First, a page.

Originally created 07/18/02

Games gauge progress



Kelly Hooton said she considers the Georgia Games Championships her biggest swim meet ever. After winning her second event in two years at the games, she might be ready for something bigger.

"It's kind of like a meet where you prove how good you are, and everyone gets to see what you can do," Hooton said. "It's just a meet where it shows how much work you've put in and how well you've done throughout the whole year to get to where you are now."

Hooton, of St. Mary's, Ga., won the 14-and-under, 100-meter breast stroke Wednesday night at the Augusta Aquatics Center, with a time of 1 minute and 15.54 seconds. Tonight, she will compete for the 200-meter breast stroke championship, which she won in Atlanta.

Last year, Hooton earned the opportunity to compete in the U.S. Open swimming championships in New York, but the King's Bay Swim Team decided not to make the trip after the Sept. 11 terrorist attacks.

Hooton handled the news with grace and maturity that is rare for a teen-ager.

"I felt OK, because I understood, and also I was scared to go on an airplane," Hooton said.

Hooton wants to qualify for the U.S. Open this year, but her 200-meter breast stroke time of 2:43 is two seconds slower than what she needs to qualify.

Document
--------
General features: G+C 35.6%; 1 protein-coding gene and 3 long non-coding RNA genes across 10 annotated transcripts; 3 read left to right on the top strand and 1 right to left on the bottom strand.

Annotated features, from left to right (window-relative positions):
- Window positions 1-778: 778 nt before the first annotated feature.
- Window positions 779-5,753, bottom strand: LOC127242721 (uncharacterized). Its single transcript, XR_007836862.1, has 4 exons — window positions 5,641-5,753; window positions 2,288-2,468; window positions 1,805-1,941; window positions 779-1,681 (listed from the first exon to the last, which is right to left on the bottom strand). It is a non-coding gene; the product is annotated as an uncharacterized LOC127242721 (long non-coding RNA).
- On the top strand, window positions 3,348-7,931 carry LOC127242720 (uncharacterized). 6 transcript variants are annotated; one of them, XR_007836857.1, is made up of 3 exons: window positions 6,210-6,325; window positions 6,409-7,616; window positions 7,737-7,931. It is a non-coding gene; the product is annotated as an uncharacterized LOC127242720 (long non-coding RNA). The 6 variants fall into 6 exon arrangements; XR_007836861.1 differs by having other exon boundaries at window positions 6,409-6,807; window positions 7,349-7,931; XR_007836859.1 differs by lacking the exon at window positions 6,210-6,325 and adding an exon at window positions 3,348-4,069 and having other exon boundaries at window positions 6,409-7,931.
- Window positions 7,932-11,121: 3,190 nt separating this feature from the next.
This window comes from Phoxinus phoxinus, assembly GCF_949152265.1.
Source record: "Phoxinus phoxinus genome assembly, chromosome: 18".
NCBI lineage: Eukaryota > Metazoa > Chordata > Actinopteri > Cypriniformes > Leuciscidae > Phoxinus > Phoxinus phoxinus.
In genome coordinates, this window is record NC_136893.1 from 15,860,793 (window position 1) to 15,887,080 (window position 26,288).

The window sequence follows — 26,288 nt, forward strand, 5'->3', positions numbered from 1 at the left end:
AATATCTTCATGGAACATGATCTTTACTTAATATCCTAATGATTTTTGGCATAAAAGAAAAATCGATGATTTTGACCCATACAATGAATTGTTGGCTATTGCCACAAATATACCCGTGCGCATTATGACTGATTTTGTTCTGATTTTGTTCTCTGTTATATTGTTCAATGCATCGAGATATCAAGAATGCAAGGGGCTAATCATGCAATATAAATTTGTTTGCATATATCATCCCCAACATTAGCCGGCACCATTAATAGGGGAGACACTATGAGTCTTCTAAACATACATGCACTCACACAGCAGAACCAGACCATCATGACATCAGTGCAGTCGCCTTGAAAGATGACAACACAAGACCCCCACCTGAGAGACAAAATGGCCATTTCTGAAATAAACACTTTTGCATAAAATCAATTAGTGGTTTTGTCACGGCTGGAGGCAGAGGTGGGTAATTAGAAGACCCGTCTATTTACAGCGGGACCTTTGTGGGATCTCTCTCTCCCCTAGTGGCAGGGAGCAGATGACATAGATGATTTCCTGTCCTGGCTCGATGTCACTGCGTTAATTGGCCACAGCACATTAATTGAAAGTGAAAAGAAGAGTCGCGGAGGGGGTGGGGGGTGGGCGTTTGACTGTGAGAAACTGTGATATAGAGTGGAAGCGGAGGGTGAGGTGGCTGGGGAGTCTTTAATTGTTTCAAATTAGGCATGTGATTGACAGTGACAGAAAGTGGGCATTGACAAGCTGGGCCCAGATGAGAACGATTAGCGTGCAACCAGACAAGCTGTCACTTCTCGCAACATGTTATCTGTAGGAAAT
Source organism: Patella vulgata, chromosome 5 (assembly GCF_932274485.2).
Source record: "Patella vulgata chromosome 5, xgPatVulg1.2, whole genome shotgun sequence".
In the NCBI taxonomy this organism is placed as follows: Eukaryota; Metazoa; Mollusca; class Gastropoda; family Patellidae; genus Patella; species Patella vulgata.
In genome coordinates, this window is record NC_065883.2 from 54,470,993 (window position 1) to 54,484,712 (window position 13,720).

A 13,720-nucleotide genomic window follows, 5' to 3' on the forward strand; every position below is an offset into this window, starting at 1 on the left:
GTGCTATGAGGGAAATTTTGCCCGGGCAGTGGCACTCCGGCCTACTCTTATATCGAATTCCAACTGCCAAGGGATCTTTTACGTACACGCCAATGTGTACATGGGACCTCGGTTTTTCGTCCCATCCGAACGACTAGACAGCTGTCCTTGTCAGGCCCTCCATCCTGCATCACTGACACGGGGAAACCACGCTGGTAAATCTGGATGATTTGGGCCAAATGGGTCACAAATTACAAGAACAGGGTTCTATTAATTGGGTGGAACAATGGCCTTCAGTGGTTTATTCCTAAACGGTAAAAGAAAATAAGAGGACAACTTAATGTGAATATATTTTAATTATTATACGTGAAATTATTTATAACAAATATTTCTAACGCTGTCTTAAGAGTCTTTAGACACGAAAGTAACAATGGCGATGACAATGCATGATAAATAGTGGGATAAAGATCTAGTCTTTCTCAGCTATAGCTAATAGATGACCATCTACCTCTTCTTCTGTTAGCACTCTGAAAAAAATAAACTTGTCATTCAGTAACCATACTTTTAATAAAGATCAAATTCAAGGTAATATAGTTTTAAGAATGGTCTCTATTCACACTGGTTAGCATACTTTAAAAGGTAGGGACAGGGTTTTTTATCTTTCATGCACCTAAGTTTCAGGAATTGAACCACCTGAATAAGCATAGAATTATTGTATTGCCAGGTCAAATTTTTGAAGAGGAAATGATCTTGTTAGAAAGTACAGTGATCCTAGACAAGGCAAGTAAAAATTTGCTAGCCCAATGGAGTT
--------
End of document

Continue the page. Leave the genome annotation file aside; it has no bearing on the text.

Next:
"I think I can do it if I try hard," she said.

Hooton credits her coach for helping the team improve.

"My coach has morning practices before school and afternoon practices," said Hooton, a rising ninth-grader. "Without his dedication, we wouldn't be able to be so fast."

Horton has been swimming competitively since she was 6 years old. She swims year-round.

She cannot imagine life without swimming.

"If I quit, then it would be really hard," Hooton said. "I've been doing so well, and I just wouldn't be used to the transition, so I just kept with it. It's the only sport I can do well."

Reach Lane Kramer at (706) 823-3425.